These are ideas about game development, the game industry, and gaming culture. I’d eventually like to write articles on all of them. So far, I’ve written up a few.
Are MMOGs team sports? For high-level, large group raids, and for PVP like Battlegrounds, this seems like a better fit than just thinking of them as entertainment, hobby, or addiction.
Could this idea be extended to games in general? With other, more static media – movies, tv, music – the basic experience doesn’t change much. With games, though, the interactivity means the basic experience can vary widely. There’s obviously the team and individual sport experiences. There’s also exploration, problem solving, creation, storytelling, etc.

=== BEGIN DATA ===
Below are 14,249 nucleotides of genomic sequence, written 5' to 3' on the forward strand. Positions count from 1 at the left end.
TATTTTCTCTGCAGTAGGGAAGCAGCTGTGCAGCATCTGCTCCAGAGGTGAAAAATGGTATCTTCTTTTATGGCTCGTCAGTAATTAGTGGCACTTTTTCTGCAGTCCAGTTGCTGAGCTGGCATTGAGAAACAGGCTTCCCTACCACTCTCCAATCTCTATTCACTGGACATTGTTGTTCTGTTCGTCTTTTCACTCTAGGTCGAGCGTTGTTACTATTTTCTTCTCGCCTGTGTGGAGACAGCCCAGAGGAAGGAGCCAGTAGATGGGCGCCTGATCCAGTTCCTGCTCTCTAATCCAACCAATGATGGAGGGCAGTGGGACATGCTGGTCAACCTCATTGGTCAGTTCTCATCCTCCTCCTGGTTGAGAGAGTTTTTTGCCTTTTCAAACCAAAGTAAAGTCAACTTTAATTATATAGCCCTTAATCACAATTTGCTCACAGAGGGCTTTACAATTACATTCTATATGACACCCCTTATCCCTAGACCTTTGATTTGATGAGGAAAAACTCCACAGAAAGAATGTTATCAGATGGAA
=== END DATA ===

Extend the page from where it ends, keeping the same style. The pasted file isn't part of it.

There’s been lots of talk of how ballooning game budgets and team sizes are unsustainable. At the same time, there’s been fairly little talk of how movies are made with much larger budgets, teams, and sets of resources. We need to think about moving toward the hollywood system, where studios make movies with temporary collectives of people and assets from many different, specialized companies and groups. Right now, game developers employ almost everyone they need, which is way less efficient. (This probably requires at least a passing mention of the dreaded U word…unions!)
MMOG designers often feel like Sisyphus, pushing their game uphill in a futile attempt to keep its world and community under control. I suspect this is because they design MMOGs like other games, which is only natural, but probably the wrong idea. MMOGs are virtual worlds, not just games. Virtual worlds have full-fledged economies, societies, infrastructure, governments, boundaries, and other systems that games don’t. MMOG designs that shortchange their worlds rarely succeed, and require constant firefighting from their developers.